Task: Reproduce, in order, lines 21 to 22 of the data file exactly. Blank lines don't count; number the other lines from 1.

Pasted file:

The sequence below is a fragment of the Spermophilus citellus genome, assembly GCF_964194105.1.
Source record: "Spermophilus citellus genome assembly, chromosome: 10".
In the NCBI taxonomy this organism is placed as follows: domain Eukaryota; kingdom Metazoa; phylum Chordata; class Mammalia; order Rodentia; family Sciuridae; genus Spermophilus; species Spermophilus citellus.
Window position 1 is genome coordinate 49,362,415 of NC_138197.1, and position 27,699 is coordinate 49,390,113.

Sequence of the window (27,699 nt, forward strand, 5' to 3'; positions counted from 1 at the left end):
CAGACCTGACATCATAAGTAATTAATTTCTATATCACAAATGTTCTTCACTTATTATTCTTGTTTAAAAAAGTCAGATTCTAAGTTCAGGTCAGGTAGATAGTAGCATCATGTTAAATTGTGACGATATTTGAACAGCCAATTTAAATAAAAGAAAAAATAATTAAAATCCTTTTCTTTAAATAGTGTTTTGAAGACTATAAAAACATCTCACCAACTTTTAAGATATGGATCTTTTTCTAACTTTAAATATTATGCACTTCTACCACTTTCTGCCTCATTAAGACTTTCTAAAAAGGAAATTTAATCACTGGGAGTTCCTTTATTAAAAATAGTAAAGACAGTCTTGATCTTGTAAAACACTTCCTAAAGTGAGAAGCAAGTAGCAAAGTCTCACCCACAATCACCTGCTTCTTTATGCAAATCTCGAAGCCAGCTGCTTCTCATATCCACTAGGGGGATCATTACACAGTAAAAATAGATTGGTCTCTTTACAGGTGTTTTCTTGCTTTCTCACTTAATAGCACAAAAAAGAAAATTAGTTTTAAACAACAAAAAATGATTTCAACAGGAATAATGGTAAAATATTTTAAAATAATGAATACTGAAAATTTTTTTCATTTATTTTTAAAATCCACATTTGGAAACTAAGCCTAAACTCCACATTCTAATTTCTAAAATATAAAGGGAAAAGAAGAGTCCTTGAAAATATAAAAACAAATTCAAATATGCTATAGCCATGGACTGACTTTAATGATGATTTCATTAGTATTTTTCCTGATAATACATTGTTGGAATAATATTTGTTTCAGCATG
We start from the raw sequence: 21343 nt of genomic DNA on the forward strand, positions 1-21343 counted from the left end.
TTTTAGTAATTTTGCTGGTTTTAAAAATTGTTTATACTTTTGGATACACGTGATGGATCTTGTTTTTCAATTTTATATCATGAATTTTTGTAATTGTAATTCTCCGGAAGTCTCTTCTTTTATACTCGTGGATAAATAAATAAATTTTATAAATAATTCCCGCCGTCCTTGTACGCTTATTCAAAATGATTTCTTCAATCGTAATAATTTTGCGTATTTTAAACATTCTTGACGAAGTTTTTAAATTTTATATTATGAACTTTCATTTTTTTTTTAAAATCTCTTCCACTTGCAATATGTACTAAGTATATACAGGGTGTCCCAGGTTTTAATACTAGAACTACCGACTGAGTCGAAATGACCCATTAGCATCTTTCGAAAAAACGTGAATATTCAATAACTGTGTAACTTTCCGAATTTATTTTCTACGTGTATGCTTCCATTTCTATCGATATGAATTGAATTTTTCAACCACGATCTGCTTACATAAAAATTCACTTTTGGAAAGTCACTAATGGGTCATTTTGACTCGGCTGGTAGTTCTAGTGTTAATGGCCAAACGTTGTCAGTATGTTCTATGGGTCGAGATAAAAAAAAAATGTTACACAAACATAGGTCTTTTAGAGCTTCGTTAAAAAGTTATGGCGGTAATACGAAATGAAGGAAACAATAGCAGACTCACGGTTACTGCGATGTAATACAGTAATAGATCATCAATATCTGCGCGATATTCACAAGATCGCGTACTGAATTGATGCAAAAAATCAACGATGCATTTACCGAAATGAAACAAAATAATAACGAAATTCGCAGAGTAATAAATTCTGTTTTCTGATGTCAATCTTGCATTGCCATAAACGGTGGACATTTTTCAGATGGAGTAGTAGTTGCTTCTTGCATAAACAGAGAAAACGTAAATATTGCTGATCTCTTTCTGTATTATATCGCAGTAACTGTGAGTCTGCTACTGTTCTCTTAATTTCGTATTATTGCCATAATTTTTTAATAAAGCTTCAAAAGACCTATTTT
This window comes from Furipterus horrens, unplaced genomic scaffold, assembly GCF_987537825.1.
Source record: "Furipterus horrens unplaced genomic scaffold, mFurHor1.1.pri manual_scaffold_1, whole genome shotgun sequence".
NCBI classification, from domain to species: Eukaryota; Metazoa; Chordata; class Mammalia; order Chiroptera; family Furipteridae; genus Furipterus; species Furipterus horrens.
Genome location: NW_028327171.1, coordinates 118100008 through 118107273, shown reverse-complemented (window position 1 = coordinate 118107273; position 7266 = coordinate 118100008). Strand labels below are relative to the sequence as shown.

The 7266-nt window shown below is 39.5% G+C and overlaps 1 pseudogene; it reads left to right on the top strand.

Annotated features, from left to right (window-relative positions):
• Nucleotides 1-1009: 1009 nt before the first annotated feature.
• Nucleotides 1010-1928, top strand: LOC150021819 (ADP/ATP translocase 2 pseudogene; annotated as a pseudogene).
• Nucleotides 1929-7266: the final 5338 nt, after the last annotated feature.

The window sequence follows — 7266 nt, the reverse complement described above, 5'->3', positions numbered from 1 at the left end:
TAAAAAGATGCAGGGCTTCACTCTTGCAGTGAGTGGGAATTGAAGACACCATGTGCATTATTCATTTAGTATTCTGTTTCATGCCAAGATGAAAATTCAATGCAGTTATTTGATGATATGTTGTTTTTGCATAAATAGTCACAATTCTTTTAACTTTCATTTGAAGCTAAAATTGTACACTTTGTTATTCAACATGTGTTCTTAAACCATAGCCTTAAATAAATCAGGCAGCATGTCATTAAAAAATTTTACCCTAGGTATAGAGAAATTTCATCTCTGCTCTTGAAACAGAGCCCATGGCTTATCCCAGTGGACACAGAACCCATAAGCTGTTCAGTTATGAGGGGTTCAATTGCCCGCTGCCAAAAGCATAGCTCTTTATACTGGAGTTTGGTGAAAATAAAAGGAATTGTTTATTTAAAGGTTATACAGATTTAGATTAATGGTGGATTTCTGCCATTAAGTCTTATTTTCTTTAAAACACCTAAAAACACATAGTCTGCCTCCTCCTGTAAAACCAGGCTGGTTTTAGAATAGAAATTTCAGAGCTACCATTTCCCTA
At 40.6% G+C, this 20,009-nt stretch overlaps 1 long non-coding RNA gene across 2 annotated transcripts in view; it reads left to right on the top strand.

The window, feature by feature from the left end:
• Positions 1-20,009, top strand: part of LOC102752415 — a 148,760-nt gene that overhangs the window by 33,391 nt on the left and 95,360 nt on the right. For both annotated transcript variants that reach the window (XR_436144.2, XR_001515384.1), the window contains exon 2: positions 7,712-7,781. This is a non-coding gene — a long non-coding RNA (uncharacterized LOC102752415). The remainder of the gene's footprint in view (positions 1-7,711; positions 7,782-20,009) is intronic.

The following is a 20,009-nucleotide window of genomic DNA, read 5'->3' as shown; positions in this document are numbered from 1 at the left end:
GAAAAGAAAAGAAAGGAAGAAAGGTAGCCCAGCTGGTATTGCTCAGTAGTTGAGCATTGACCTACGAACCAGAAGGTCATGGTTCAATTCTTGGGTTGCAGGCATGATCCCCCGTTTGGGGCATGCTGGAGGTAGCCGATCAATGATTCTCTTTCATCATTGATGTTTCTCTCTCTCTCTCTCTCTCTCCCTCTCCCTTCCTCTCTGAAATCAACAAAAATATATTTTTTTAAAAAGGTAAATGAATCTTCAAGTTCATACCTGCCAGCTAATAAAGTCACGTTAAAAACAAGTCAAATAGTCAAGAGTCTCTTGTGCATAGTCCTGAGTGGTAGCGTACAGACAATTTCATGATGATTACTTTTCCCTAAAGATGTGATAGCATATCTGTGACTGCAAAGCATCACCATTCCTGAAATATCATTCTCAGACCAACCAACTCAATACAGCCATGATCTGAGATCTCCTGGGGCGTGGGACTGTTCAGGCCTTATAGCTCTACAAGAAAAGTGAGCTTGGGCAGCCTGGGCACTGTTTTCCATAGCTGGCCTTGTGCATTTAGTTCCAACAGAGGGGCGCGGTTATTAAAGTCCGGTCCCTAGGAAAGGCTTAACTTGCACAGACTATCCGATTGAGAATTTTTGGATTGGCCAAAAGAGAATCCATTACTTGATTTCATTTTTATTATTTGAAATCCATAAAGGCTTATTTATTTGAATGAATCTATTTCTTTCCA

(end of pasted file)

The window, feature by feature from the left end:
• Positions 1-20,009, top strand: part of LOC102752415 — a 148,760-nt gene that overhangs the window by 33,391 nt on the left and 95,360 nt on the right. For both annotated transcript variants that reach the window (XR_436144.2, XR_001515384.1), the window contains exon 2: positions 7,712-7,781. This is a non-coding gene — a long non-coding RNA (uncharacterized LOC102752415). The remainder of the gene's footprint in view (positions 1-7,711; positions 7,782-20,009) is intronic.